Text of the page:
Shockwaves and Ultrasound

Shock waves have different characteristics in comparison
to ultrasound.  Ultrasound usually consists of periodic oscillations with limited bandwidth.  Shock waves are single, mainly positive pressure pulses that are followed by comparatively small tensile wave components.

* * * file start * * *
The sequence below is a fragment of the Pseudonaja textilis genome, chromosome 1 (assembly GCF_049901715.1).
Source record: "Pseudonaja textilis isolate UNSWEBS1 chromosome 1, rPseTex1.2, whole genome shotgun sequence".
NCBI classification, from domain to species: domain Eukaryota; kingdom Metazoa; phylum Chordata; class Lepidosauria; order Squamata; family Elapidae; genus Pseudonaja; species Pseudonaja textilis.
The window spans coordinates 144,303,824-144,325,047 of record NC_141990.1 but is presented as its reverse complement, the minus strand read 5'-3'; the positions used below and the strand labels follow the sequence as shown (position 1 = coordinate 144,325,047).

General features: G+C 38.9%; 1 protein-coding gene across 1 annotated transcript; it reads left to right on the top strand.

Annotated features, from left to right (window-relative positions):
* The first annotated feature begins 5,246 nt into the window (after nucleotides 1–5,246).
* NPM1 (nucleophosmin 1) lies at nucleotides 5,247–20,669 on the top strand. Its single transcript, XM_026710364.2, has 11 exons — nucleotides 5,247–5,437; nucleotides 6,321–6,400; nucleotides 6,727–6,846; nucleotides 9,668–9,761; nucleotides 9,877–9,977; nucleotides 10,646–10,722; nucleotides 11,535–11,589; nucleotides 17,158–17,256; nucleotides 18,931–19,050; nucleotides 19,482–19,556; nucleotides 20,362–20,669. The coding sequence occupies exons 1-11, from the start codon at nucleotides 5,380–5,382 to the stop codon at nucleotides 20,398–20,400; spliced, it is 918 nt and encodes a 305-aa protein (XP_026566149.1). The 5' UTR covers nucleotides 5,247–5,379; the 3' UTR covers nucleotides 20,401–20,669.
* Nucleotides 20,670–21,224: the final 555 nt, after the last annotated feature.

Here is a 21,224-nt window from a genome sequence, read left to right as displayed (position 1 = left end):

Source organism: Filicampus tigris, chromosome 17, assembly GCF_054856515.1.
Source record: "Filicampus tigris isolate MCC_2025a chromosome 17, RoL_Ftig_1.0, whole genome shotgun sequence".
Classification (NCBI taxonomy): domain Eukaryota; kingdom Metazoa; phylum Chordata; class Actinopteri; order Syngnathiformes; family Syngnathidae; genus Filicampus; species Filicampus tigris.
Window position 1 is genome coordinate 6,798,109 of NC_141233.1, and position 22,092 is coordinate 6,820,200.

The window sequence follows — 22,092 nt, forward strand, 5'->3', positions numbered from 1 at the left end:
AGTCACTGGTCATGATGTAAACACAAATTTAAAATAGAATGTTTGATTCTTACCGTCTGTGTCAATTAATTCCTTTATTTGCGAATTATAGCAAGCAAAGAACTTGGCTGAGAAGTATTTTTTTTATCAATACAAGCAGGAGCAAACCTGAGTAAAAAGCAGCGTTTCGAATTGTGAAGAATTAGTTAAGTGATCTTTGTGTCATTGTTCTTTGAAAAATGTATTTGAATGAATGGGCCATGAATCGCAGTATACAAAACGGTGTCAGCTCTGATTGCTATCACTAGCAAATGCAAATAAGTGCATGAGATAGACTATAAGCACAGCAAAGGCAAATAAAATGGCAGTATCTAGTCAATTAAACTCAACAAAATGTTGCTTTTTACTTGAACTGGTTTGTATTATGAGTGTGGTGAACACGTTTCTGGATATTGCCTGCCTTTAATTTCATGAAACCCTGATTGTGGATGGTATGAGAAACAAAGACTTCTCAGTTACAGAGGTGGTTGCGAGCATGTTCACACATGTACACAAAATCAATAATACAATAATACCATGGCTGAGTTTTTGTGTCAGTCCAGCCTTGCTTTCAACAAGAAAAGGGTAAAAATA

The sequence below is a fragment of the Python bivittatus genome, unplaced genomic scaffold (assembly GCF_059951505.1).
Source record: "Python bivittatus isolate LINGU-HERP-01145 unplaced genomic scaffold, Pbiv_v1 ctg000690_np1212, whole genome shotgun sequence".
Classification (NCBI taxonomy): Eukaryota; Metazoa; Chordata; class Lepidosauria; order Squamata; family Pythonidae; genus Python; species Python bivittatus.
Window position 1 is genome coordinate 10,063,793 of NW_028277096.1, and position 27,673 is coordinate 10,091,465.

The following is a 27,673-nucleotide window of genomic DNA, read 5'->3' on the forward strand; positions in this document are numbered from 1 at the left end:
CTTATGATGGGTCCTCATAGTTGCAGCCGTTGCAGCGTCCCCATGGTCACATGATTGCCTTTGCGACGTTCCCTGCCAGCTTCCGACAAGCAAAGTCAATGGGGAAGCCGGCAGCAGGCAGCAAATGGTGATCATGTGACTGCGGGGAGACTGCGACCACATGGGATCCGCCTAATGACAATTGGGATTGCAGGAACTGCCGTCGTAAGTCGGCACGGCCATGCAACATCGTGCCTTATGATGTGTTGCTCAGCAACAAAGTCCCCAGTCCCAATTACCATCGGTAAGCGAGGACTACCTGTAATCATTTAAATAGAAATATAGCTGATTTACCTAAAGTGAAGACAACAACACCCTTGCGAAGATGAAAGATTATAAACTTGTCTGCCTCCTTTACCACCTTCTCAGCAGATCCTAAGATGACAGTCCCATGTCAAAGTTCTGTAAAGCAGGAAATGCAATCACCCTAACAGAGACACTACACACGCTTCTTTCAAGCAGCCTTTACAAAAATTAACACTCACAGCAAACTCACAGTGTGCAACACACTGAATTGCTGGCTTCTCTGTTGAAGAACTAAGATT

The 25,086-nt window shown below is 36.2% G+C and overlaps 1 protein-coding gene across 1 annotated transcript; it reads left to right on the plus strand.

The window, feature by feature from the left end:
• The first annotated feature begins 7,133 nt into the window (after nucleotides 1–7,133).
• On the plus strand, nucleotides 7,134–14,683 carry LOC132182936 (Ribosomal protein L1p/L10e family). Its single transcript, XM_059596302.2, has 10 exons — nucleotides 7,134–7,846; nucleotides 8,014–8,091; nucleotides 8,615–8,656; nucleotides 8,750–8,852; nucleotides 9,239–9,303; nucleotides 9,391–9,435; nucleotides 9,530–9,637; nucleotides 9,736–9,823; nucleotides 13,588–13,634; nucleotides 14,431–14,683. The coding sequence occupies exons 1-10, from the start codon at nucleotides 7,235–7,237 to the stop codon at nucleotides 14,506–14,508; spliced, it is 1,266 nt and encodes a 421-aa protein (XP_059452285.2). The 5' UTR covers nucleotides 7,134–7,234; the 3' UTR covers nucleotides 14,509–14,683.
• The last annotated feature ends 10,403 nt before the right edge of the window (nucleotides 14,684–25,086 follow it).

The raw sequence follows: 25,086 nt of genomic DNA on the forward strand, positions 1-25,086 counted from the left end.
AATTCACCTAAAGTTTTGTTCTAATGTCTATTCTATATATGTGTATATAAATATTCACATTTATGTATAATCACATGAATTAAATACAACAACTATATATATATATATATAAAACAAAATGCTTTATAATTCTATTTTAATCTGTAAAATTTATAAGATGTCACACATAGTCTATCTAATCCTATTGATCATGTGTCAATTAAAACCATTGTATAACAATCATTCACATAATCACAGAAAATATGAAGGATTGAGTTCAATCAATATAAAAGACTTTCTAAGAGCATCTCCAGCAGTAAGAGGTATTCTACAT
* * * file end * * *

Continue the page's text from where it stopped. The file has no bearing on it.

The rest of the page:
Ultrasound applies an alternating high frequency load to the tissue, with a frequency range of several megahertz, thus leading to heating, tissue tears and cavitation at high amplitudes.  The shock wave’s effect in comparison, is forward directed energy (in the direction of the shock wave propagation).  Its force takes effect at the interface and further that can be increased to enable the destruction of kidney stones, for instance.  Since these dynamic effects basically occur at interfaces with a jump in the acoustic resistance but hardly ever in homogenous media (tissue, water), shock waves are the ideal means for creating effects in deep tissue without affecting the tissue in front of it.

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